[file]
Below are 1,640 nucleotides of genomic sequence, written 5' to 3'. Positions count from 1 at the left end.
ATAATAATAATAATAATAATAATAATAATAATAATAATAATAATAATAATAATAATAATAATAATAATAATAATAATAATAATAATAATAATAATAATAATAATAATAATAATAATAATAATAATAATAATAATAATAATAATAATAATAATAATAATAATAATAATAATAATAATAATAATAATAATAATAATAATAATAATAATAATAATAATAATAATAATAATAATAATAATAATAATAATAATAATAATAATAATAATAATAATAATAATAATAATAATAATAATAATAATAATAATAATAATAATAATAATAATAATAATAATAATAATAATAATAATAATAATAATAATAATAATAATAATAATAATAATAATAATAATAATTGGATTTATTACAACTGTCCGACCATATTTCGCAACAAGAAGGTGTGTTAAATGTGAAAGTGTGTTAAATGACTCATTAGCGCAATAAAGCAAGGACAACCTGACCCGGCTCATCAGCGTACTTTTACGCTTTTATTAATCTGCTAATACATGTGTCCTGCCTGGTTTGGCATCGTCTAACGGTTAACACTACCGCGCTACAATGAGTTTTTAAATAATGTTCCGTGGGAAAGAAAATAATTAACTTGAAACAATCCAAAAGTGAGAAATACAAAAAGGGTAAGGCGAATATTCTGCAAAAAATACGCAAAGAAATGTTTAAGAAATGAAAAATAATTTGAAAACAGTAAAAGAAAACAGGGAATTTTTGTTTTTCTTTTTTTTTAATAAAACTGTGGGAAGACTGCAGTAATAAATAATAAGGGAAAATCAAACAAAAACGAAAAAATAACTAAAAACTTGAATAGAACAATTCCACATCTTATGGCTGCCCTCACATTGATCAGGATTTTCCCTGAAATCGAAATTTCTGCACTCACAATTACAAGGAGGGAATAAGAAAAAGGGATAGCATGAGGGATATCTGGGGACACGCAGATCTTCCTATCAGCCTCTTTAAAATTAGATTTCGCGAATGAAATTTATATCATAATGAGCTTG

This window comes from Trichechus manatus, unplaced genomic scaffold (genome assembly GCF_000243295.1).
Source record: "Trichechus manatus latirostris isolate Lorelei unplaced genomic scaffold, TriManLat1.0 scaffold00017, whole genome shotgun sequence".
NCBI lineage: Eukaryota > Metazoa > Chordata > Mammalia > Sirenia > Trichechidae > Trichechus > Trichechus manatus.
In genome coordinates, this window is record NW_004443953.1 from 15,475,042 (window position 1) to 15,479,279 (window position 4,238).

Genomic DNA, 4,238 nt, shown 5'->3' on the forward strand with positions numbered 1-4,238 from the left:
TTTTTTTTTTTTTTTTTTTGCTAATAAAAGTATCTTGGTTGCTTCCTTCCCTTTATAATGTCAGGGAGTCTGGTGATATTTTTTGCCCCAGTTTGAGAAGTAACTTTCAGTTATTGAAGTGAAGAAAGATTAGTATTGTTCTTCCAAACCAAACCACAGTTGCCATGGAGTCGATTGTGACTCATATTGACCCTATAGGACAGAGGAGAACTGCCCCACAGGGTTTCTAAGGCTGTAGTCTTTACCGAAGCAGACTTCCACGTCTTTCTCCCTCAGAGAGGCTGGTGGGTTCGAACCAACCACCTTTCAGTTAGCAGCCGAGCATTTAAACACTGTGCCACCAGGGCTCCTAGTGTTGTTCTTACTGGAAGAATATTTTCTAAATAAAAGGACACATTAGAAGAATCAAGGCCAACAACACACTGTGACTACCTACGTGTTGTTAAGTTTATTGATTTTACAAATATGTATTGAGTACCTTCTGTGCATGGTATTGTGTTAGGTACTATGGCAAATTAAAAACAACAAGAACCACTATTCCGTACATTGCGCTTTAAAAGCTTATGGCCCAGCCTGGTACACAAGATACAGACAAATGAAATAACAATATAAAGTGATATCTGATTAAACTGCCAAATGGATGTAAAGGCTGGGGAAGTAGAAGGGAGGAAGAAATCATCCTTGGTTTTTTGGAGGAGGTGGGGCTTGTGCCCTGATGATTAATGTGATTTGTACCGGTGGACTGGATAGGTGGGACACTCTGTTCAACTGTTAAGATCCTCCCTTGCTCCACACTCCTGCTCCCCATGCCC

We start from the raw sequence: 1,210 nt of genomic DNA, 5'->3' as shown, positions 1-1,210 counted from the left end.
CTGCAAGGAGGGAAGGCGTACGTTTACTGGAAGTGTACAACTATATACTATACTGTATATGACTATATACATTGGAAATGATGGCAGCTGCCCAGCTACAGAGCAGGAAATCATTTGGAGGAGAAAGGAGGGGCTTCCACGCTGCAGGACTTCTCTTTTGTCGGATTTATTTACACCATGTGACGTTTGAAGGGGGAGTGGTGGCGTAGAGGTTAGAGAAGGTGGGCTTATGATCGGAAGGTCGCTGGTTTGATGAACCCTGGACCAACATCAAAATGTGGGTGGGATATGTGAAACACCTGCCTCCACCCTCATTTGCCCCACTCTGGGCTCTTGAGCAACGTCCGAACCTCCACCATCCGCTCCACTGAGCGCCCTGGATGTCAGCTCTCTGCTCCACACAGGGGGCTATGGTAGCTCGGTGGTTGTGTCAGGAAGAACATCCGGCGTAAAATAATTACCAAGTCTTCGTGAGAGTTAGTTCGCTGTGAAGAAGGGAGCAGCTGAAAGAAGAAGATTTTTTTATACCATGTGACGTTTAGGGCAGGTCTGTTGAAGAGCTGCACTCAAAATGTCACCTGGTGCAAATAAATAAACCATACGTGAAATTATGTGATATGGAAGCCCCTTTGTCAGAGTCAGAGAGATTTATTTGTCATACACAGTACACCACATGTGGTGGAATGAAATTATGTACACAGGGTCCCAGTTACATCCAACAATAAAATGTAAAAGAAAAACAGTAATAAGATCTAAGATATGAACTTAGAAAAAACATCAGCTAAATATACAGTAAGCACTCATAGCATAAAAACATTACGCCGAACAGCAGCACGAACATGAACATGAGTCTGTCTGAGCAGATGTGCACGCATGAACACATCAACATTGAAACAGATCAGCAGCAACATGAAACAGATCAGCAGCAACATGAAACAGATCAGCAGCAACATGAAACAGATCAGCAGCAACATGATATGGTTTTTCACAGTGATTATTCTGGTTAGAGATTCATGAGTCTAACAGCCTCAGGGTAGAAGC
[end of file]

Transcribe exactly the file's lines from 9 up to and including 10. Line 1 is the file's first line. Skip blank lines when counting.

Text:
We start from the raw sequence: 1,210 nt of genomic DNA, 5'->3' as shown, positions 1-1,210 counted from the left end.
CTGCAAGGAGGGAAGGCGTACGTTTACTGGAAGTGTACAACTATATACTATACTGTATATGACTATATACATTGGAAATGATGGCAGCTGCCCAGCTACAGAGCAGGAAATCATTTGGAGGAGAAAGGAGGGGCTTCCACGCTGCAGGACTTCTCTTTTGTCGGATTTATTTACACCATGTGACGTTTGAAGGGGGAGTGGTGGCGTAGAGGTTAGAGAAGGTGGGCTTATGATCGGAAGGTCGCTGGTTTGATGAACCCTGGACCAACATCAAAATGTGGGTGGGATATGTGAAACACCTGCCTCCACCCTCATTTGCCCCACTCTGGGCTCTTGAGCAACGTCCGAACCTCCACCATCCGCTCCACTGAGCGCCCTGGATGTCAGCTCTCTGCTCCACACAGGGGGCTATGGTAGCTCGGTGGTTGTGTCAGGAAGAACATCCGGCGTAAAATAATTACCAAGTCTTCGTGAGAGTTAGTTCGCTGTGAAGAAGGGAGCAGCTGAAAGAAGAAGATTTTTTTATACCATGTGACGTTTAGGGCAGGTCTGTTGAAGAGCTGCACTCAAAATGTCACCTGGTGCAAATAAATAAACCATACGTGAAATTATGTGATATGGAAGCCCCTTTGTCAGAGTCAGAGAGATTTATTTGTCATACACAGTACACCACATGTGGTGGAATGAAATTATGTACACAGGGTCCCAGTTACATCCAACAATAAAATGTAAAAGAAAAACAGTAATAAGATCTAAGATATGAACTTAGAAAAAACATCAGCTAAATATACAGTAAGCACTCATAGCATAAAAACATTACGCCGAACAGCAGCACGAACATGAACATGAGTCTGTCTGAGCAGATGTGCACGCATGAACACATCAACATTGAAACAGATCAGCAGCAACATGAAACAGATCAGCAGCAACATGAAACAGATCAGCAGCAACATGAAACAGATCAGCAGCAACATGATATGGTTTTTCACAGTGATTATTCTGGTTAGAGATTCATGAGTCTAACAGCCTCAGGGTAGAAGC